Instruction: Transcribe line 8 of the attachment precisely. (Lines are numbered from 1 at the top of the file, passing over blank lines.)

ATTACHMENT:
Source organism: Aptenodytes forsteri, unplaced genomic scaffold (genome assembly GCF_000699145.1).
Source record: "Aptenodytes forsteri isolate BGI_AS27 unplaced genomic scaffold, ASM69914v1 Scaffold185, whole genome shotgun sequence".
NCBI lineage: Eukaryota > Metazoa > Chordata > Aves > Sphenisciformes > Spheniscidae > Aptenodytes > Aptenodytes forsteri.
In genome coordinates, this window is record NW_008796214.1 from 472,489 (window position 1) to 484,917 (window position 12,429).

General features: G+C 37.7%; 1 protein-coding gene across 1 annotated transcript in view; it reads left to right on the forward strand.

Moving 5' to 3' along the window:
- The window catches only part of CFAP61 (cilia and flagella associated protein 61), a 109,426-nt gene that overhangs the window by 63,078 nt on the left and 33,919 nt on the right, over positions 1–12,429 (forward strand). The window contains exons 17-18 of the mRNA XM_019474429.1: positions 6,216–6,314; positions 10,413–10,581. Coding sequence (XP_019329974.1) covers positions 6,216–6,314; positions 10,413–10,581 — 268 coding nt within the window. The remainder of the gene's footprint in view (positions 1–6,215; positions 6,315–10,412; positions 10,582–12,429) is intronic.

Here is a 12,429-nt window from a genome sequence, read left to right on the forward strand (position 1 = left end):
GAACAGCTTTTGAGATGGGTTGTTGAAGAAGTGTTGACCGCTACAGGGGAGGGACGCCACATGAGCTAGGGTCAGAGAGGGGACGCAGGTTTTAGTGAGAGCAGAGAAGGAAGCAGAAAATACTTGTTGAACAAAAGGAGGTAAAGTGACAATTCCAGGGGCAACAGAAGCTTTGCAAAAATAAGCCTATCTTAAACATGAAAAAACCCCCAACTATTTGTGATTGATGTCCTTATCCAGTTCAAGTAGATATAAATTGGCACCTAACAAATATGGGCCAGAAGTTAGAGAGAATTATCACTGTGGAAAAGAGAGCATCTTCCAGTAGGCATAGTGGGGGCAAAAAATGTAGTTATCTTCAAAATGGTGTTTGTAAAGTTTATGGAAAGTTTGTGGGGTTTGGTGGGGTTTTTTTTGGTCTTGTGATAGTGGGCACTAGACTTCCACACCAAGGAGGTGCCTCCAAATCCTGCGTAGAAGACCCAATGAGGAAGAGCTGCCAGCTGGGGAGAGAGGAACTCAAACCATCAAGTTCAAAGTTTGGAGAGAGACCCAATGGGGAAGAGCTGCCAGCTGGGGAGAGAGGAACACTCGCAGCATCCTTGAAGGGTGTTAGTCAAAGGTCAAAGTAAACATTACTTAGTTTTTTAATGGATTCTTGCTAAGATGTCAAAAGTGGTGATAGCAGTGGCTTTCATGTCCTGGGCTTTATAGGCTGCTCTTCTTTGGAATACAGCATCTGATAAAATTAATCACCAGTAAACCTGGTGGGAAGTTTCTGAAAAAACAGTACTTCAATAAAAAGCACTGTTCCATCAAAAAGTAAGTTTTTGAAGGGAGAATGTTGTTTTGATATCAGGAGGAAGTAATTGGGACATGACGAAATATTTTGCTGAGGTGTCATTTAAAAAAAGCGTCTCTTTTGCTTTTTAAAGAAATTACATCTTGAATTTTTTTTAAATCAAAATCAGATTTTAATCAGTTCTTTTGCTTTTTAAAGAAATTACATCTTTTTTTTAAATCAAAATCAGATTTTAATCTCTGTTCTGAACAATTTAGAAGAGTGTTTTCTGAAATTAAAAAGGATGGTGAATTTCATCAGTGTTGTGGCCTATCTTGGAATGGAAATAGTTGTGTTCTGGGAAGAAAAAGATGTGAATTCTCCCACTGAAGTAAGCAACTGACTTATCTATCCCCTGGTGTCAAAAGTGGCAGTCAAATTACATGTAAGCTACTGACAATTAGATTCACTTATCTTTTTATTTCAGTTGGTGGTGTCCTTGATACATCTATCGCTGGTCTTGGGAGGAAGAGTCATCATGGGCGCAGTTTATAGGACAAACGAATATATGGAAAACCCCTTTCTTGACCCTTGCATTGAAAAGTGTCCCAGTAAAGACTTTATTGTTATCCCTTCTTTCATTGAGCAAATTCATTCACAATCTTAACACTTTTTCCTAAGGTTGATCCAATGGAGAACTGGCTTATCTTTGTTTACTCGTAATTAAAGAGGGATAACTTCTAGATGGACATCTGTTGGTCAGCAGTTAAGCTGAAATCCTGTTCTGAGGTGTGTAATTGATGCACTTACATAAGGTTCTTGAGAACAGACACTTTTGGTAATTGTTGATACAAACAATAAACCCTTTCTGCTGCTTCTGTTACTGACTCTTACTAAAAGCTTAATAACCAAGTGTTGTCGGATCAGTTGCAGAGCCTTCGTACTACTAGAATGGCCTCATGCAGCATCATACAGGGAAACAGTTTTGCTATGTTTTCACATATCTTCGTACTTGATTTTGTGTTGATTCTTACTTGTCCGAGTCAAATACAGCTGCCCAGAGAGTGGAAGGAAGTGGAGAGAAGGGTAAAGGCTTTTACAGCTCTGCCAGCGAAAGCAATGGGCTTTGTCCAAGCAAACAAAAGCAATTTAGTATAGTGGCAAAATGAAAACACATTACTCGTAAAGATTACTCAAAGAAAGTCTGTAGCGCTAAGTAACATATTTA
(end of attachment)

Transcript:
Here is a 12,429-nt window from a genome sequence, read left to right on the forward strand (position 1 = left end):